I went uptown to Innwood Thursday to attend beloved friend C's presentation at the historic Dyckman Farm House museum on 205th St. on the Dyckman family and the first excavator / archivist of the associated Old Nagle Cemetery, Reginald Pelham Bolton. Dyckman House is the last surviving Dutch-style and built farm house on Manhattan Island. As the original owners of the farmstead were very respectable, decent persons, there is little to say about them as people, or about their descendants who bought back the property after the previous, Independence era generation had fled New York for England, as they were Loyalists, not Patriots. But Bolton now -- there is a fellow!
|Dyckman Farmhouse 19th century|
|Dyckman House Currently|
C was both informative and entertaining. She's spent over a year going through the untouched archive / collection of artifacts Bolton collected, sorting, organizing, tagging and photographing all the items. What a material historian she is -- as well as a terrific artist of fabric and costume.
I'd had a bad night of coughing, but once I got up it went away again, and I felt much better. I'd been looking forward to this outing so much, the first really, since The Coughing began. Alas 2/3 of the way through the professional archeologist's part of the program talking about the history of urban archeology and the archeology of this area of Innwood / Manhattan. Coughing began. I had to flee the backyard veranda where the presentation was taking place.
K (C's husband), concerned, followed. I'd expected the Cough to recede, and it finally did. After the event wound down I went with C and K and a new friend of theirs, who I took to as much as they have, to a nearby three block row of Inwood's hispanic nouvelle restaurants and bars Some coughing ensued not much though.
But by the time I got back home downtown, The Coughing was fully back. I coughed all night, all the next day, all the next night and now it is three days without sleeping and I'm melting down. Full reset of it, all right. Nothing much helps. I've seen a doctor. He shrugged, told me rest and take lots of liquids and wait it out. Taking those horrible Ricola drops is about all I can do. As usual, they make my mouth taste awful, food taste awful, and kill my appetite -- though not hunger, just any impulse to try and eat anything. Between hunger and sleeplessness I'm a mess all right.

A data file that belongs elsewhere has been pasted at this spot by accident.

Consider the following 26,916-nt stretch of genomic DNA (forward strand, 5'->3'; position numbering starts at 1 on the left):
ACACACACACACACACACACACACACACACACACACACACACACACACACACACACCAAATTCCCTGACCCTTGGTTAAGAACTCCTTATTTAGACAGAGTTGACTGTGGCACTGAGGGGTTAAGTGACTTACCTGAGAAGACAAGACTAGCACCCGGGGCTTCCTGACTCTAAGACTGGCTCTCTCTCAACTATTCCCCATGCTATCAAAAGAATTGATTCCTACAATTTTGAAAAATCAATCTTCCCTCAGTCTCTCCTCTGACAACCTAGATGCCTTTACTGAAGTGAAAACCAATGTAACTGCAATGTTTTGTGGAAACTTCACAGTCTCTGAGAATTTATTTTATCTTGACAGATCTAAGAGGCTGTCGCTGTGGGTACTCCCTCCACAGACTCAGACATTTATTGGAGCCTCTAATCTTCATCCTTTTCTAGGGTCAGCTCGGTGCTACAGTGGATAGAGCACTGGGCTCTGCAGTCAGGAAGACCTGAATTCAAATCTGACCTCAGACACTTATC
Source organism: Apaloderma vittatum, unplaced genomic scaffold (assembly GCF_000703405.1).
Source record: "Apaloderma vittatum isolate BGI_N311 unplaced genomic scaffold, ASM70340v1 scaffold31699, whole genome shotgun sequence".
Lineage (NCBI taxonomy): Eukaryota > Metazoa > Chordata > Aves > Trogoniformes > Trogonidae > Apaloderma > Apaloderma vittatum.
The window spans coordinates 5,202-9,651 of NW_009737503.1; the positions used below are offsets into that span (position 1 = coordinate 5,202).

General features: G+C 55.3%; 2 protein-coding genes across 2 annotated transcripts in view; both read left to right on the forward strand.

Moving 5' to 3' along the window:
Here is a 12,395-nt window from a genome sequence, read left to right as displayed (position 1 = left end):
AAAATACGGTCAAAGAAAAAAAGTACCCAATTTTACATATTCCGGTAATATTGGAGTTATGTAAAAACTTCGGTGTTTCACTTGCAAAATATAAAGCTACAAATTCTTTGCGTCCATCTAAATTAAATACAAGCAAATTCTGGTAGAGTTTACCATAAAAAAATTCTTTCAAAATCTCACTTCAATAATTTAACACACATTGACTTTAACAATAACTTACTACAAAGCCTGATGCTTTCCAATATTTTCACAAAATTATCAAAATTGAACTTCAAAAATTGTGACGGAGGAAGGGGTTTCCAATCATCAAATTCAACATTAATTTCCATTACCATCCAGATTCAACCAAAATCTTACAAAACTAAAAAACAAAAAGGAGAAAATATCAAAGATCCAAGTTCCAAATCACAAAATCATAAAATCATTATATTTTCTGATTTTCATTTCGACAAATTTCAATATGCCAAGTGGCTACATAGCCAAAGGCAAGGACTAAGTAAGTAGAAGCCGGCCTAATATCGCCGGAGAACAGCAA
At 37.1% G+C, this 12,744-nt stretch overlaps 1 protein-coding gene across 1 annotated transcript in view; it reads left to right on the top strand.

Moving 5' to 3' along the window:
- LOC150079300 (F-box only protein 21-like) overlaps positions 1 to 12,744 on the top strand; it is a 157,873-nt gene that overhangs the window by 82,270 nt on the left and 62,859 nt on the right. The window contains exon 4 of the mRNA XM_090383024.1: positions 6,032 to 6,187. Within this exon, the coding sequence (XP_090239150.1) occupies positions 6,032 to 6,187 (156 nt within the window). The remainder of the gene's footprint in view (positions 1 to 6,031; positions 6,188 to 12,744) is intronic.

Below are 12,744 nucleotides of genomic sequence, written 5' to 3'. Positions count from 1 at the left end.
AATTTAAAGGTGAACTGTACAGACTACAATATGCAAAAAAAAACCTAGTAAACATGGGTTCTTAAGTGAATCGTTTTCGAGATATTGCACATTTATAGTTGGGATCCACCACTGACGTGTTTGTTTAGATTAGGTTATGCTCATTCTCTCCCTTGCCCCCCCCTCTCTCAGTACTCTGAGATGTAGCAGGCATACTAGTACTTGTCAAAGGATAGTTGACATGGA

A state of mind that reflects the state of mind with which I've learned about the systematic process of rewriting the history of slavery, the Civil War, Reconstruction and everything before and after. The blame for an enormous part of this history revisionism has to be put squarely upon the decision-makers of the North and the Republicans, starting with the new history textbooks created after the war to service the growth of federally mandated national public education.
Since the textbooks were for every region of the U.S. the editors didn't want to antagonize any Southerner, and particularly the southerners on the education committees, so slavery was written out of the basic school room histories at all levels of education. Already by the late 1870's people who had lived and fought and lost people to the way, northerners, were writing with shock that the generation that was following them was ignorant of the whole business -- that many of the youth in their communities seemed not to even know there had been a war, much less why there had been one.
Despite the many letters to the editor in newspapers across the land, the op ed pieces, articles in the magazines and journals, nothing was changed. Sound familiar?